(note: I accidentally missed 5 candies at this point as there are horizontal and vertical stripe versions for each)

Above I’ve created an array of all the images we’ll later be searching for, and started on defining the region of the screen we’ll be searching for them. Technically defining a region is not required, but without it every image search will search the entire screen, and with the large volume of searches this will add up to a lot of time and CPU wasted. I am also going to be defining the region’s coordinates in relation to a calibration image (the +), because otherwise if the game is in a different position for any reason (eg. The window is moved or resized, script is running on a computer with different resolution, or even if the website is scrolled down) it will throw the region’s position off and the script won’t work properly.

I take some pixel measurements from a screenshot with paint and find each “cell” the candies are in measures 71×63 pixels. This will come in handy later when sorting their positions. Also I adjust the region’s position and size so it lines up with these cells. Now the code for Step 1:

On first test of the find there were a few false matches, so I set all the candies without transparency to exact matches. After that only the green wrappered one was matching non-wrappered candies, so I raised its match similarity a little. Otherwise, the only issue so far is speed. The speed of the find operation took about 3.5 seconds on my desktop, but 18 seconds on my laptop (the search is optimized for multi-core). Depending on use case this could be a big problem or no problem at all. I’ll probably leave things mostly as-is, but for reference some possible speed optimizations could be:

  • Since there were no special candies on the screen at first, only 6 of the 25 searches were actually relevant – and failed searches take about as long as successful ones. All candies were found < 1 second on my desktop, and 4 seconds on the laptop. This could be  easily optimized by initially doing a count of candies and stopping the searches once that number have been found. Further improvements could be reordering the searches based on probability (eg. if a certain special candy was created from the last match move it up higher in the search order)
  • Another option is using Java’s robot.getPixelColor(). It can get the colour of a pixel when given screen coordinates, which is faster than an image search. With some analysis of the different objects you’re matching you can find a pixel that is a different RGB colour for each object and use that to distinguish them. This can be used to replace an image search, or you could set the image search to fuzzier matches and use getPixelColor to distinguish them.
  • Another option to speed things up would be to reduce the size of the region we’re searching, however since I’ve already made it about as small as it can be while still including all the candies, this could be achieved by zooming out the web browser. The problems with that are the zoom out function may scale images differently for different web browsers, leading to inconsistent results. It also would require resampling our images used for matching.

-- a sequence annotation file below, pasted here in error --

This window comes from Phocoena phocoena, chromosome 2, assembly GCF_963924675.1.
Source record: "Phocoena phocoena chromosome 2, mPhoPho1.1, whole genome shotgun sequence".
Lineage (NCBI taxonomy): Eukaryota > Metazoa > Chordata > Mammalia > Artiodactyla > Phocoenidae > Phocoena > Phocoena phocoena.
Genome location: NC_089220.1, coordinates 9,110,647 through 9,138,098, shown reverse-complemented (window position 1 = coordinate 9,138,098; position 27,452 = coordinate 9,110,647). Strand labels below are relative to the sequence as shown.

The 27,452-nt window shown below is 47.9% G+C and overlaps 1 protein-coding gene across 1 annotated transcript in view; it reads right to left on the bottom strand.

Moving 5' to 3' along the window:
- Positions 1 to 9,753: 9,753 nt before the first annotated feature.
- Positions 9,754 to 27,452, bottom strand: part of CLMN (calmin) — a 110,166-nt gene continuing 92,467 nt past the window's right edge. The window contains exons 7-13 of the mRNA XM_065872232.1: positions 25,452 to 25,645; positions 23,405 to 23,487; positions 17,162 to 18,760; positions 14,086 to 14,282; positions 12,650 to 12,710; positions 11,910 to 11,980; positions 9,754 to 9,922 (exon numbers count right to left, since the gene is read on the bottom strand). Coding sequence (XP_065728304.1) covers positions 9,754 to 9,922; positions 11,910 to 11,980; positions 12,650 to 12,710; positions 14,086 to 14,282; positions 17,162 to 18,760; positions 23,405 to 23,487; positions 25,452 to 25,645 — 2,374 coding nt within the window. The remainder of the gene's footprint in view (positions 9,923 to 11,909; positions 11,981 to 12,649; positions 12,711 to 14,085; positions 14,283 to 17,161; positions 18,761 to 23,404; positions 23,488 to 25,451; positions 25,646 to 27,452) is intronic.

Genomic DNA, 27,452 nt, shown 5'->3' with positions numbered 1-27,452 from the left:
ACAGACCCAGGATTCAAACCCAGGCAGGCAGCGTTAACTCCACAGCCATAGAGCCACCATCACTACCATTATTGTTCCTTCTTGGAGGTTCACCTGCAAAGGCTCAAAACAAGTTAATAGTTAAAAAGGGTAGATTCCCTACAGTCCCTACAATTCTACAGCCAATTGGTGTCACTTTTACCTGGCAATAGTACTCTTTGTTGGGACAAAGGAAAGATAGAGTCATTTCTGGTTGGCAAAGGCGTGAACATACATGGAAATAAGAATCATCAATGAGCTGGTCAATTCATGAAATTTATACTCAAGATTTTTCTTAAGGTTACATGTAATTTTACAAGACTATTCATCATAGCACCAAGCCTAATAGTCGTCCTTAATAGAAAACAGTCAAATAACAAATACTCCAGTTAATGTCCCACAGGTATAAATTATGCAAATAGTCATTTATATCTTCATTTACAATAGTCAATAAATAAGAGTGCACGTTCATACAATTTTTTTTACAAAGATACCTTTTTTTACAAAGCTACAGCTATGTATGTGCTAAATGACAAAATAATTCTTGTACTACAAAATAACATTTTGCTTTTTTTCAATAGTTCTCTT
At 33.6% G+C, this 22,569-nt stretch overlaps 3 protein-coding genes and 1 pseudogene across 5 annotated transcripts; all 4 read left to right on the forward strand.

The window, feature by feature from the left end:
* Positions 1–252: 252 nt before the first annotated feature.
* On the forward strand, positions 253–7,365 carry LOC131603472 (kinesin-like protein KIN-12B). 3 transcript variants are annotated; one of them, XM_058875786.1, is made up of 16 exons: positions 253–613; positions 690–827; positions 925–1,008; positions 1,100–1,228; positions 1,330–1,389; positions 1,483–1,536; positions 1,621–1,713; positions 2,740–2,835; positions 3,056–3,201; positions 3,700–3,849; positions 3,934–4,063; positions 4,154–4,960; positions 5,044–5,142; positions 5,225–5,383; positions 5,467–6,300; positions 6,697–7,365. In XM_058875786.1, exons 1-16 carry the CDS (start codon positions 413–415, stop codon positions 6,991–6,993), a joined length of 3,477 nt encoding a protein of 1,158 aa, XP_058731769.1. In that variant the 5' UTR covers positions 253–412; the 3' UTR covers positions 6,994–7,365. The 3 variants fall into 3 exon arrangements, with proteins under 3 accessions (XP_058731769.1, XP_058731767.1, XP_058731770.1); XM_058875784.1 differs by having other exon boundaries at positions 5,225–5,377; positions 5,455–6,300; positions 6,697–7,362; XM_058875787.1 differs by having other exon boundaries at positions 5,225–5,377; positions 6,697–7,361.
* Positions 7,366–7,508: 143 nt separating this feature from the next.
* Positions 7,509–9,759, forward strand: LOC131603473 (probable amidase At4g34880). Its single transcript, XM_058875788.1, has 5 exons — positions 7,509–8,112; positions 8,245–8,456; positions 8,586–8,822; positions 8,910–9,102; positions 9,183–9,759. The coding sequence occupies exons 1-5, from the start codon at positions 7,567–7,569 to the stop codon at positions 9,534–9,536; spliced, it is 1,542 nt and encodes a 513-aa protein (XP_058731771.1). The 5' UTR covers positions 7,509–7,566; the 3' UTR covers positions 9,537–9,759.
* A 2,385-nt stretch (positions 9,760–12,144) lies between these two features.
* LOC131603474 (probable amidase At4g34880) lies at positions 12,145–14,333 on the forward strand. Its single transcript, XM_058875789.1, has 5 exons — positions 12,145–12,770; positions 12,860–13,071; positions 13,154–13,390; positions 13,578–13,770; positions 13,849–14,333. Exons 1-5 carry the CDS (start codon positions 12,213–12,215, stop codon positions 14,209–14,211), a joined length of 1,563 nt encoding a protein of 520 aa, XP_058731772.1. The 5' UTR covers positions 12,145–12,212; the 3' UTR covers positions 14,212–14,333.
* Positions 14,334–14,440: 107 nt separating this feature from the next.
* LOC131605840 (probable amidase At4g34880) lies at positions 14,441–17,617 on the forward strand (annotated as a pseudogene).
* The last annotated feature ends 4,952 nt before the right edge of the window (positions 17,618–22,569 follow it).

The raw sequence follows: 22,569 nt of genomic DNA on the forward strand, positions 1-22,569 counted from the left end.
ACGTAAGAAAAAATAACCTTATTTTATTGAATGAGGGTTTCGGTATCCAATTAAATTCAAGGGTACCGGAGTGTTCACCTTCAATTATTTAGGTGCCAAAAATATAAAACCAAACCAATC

Step 2:

Now it’s time for the actual game playing logic. With the game elements all mapped in our script now there isn’t any limit to how sophisticated it can be. Of course we need to start by finding all possible matches. In theory you could go nuts with this and calculate all the chains of matches and calculate the odds the right candies will fall and get the statistically best move. That’s far too much effort for our simple demonstration – I’ll just be prioritising large matches, special candy matches, and matches lower on the playing field as they cause more falling and thus more chance of a chain.

This one is going to be messy. Since most of this is just logic regarding playing the game which isn’t likely applicable in other situations, feel free to skip past it. In summary: It iterates through each square, checking to see if a match could be made by moving a candy onto that square. If so it checks how big the match is and if any candies are special, and adds value accordingly. The move and its value are stored in a list, which is sorted by value. The highest value, lowest position move is then chosen and made.

 

 

There’s some repetitive code there that could be reduced with generalized functions, though I didn’t think they repeated enough to be worth the effort. Plus this way allows finer control if for example you wanted to make horizontal matches higher priority than vertical.

Step 3:

In this particular case the actions we need the script to take are tiny. They were these lines at the end of the previous code segment:

The wait at the end might be improved by instead of waiting a fixed time for the matches to make, instead checking until the game area has stopped moving.

That’s it! All done.

Here’s a demonstration video where I ran the script (though it’s a lot more impressive when you get to watch your computer play the game without you touching it).